Is there a book that you read all the way through, and felt it was a winner, and then the last chapter ruined it for you? And What is the worst book you ever read - a book you would rather throw away than keep on your shelf?
I don't think I've really read any book like that, usually if a book is bad I can tell from the start. Well ... Twilight was pretty bad. Twilight was really bad. I'm glad I didn't buy that one. We aren't really gonna go into that. Don't know any other books - that I've read recently, anyway - that are that bad. Oh, there was one, I don't remember what it was called; The Naming of the Dragon or something, and it turned out to be a romance novel.
What makes a book? Tolkien-esqe action, or Jane Austen social analysis?
Well, the most important thing is that it's well written. Because if you have a great plot and you can't write worth a hill of beans then no one's going to read your book. If you have a kinda lousy plot and you write fantastic then its still going to sell.
Are you that person that, when they visit a house, sits and reads in the corner the whole time?
*thinks* I can be one of those people. I usually try not to be. But I usually want to be. If it's a party where everyone is doing something like playing a game that I don't want to do, I'll read a book.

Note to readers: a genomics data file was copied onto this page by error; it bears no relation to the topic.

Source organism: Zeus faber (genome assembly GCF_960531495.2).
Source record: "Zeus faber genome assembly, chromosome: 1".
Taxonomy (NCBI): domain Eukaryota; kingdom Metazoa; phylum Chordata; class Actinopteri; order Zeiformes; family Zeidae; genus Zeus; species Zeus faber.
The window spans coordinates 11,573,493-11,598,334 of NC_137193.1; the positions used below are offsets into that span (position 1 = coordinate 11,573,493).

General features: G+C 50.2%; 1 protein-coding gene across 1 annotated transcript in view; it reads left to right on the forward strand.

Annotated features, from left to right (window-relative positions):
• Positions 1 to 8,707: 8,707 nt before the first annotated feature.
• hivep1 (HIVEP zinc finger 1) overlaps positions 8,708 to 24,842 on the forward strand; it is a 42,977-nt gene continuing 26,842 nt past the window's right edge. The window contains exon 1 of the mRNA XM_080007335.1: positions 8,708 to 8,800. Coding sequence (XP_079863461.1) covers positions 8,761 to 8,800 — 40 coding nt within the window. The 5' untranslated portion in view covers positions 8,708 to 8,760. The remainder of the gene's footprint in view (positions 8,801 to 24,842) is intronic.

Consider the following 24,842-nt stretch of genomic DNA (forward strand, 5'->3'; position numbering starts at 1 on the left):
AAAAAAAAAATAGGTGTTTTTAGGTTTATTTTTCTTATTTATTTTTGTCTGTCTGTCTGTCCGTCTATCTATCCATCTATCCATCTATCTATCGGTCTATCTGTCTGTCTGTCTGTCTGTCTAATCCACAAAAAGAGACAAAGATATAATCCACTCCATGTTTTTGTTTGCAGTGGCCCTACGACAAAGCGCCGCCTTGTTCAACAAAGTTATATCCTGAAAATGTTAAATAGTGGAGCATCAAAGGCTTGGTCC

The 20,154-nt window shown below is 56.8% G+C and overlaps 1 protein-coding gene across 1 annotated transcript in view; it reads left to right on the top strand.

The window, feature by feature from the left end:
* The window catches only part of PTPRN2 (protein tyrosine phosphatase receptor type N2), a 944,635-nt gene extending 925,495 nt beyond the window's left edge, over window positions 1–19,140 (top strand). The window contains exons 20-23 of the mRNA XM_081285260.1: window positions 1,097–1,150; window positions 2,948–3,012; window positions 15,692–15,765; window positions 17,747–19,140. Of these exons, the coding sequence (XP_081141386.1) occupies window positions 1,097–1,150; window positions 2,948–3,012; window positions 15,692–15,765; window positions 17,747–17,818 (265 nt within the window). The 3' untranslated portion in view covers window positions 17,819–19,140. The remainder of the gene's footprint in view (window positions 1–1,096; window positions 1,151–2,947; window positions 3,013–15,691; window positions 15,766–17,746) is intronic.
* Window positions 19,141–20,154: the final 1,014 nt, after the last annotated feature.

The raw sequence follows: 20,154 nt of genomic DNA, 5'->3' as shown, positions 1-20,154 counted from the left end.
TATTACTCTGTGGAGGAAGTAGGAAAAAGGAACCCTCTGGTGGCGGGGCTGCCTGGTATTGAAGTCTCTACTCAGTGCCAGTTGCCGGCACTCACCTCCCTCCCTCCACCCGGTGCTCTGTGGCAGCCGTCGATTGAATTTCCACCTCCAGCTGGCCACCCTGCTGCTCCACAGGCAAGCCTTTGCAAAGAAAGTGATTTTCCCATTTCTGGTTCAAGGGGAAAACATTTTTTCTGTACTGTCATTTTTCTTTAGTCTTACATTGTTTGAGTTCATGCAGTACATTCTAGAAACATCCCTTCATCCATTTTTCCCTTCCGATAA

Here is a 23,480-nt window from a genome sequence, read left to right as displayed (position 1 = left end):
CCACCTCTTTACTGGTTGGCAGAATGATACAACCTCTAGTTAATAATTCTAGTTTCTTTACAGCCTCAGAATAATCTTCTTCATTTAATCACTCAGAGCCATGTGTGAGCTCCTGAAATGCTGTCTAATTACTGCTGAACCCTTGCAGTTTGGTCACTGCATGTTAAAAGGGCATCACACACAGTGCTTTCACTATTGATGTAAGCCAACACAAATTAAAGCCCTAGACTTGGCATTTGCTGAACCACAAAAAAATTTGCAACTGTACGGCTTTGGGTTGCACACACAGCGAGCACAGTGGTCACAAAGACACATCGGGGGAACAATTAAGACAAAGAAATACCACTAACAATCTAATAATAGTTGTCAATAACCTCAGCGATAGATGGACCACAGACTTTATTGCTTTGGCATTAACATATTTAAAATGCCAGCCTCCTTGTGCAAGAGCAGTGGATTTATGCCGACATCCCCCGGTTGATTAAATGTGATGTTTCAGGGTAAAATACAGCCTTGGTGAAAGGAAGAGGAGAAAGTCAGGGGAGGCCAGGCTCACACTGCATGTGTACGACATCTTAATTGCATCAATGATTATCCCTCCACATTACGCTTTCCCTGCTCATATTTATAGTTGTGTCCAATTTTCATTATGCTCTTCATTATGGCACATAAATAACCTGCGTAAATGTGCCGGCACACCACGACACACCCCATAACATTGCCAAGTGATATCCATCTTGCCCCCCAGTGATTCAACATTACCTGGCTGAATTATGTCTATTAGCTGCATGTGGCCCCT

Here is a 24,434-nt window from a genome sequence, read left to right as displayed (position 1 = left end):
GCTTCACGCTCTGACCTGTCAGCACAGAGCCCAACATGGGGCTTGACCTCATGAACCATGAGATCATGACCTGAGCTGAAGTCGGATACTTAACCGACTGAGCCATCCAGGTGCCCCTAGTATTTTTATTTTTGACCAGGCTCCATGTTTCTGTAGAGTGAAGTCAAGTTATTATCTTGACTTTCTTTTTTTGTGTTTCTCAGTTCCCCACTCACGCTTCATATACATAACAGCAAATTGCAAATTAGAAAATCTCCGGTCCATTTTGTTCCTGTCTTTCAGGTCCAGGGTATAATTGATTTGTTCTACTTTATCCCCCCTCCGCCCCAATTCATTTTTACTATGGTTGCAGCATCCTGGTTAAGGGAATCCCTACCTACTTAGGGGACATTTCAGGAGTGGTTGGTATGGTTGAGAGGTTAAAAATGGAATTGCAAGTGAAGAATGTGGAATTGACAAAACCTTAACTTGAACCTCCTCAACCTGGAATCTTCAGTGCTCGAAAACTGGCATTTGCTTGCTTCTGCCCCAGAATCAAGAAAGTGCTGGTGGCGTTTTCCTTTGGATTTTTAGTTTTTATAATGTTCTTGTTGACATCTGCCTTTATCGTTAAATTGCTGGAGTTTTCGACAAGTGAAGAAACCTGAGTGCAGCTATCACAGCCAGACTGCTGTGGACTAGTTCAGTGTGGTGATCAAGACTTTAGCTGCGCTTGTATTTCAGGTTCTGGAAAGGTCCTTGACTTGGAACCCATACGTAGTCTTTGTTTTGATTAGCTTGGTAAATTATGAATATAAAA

Ever have a book so good you drag it everywhere?
Yes, I have done that. Usually people know to just leave me alone if I don't reply after the first few times.
Do people ever harass you about your reading - say you should be more social?
Not really. They harass me about it in other ways .... such as .... bringing up my reading speed as often as they can. Or, you know when you do something, like you [Mrs H] like to cook, and everyone makes a joke about it.
What is the most depressing subject ever to read about?
They say great writers were first great readers. Do you write?
Hm, I don't write very much. I used to write, Hm! Reading all those great works sort of depressed me.
What author influences your writings the most, and in what way?
Probably Tolkien. Definitely the language; and, well [I] would probably [write] fantasy, 'cause that's what I know.
With all your reading experience, you've developed a great filter for picking out fine literature. Would you consider creating a career out of reading - working at a publishing house as an editor?
I would love to be an editor. That would be awesome.
Do you read multiple books at one time?
Yes. I read as many as 10 books at a time.
What books are you currently reading?
I'm actually only reading one book right now, a Star Wars novel.
Are you going to try to one-up yourself this year and read over 300 books?
Do you set a goal? Or do you just read?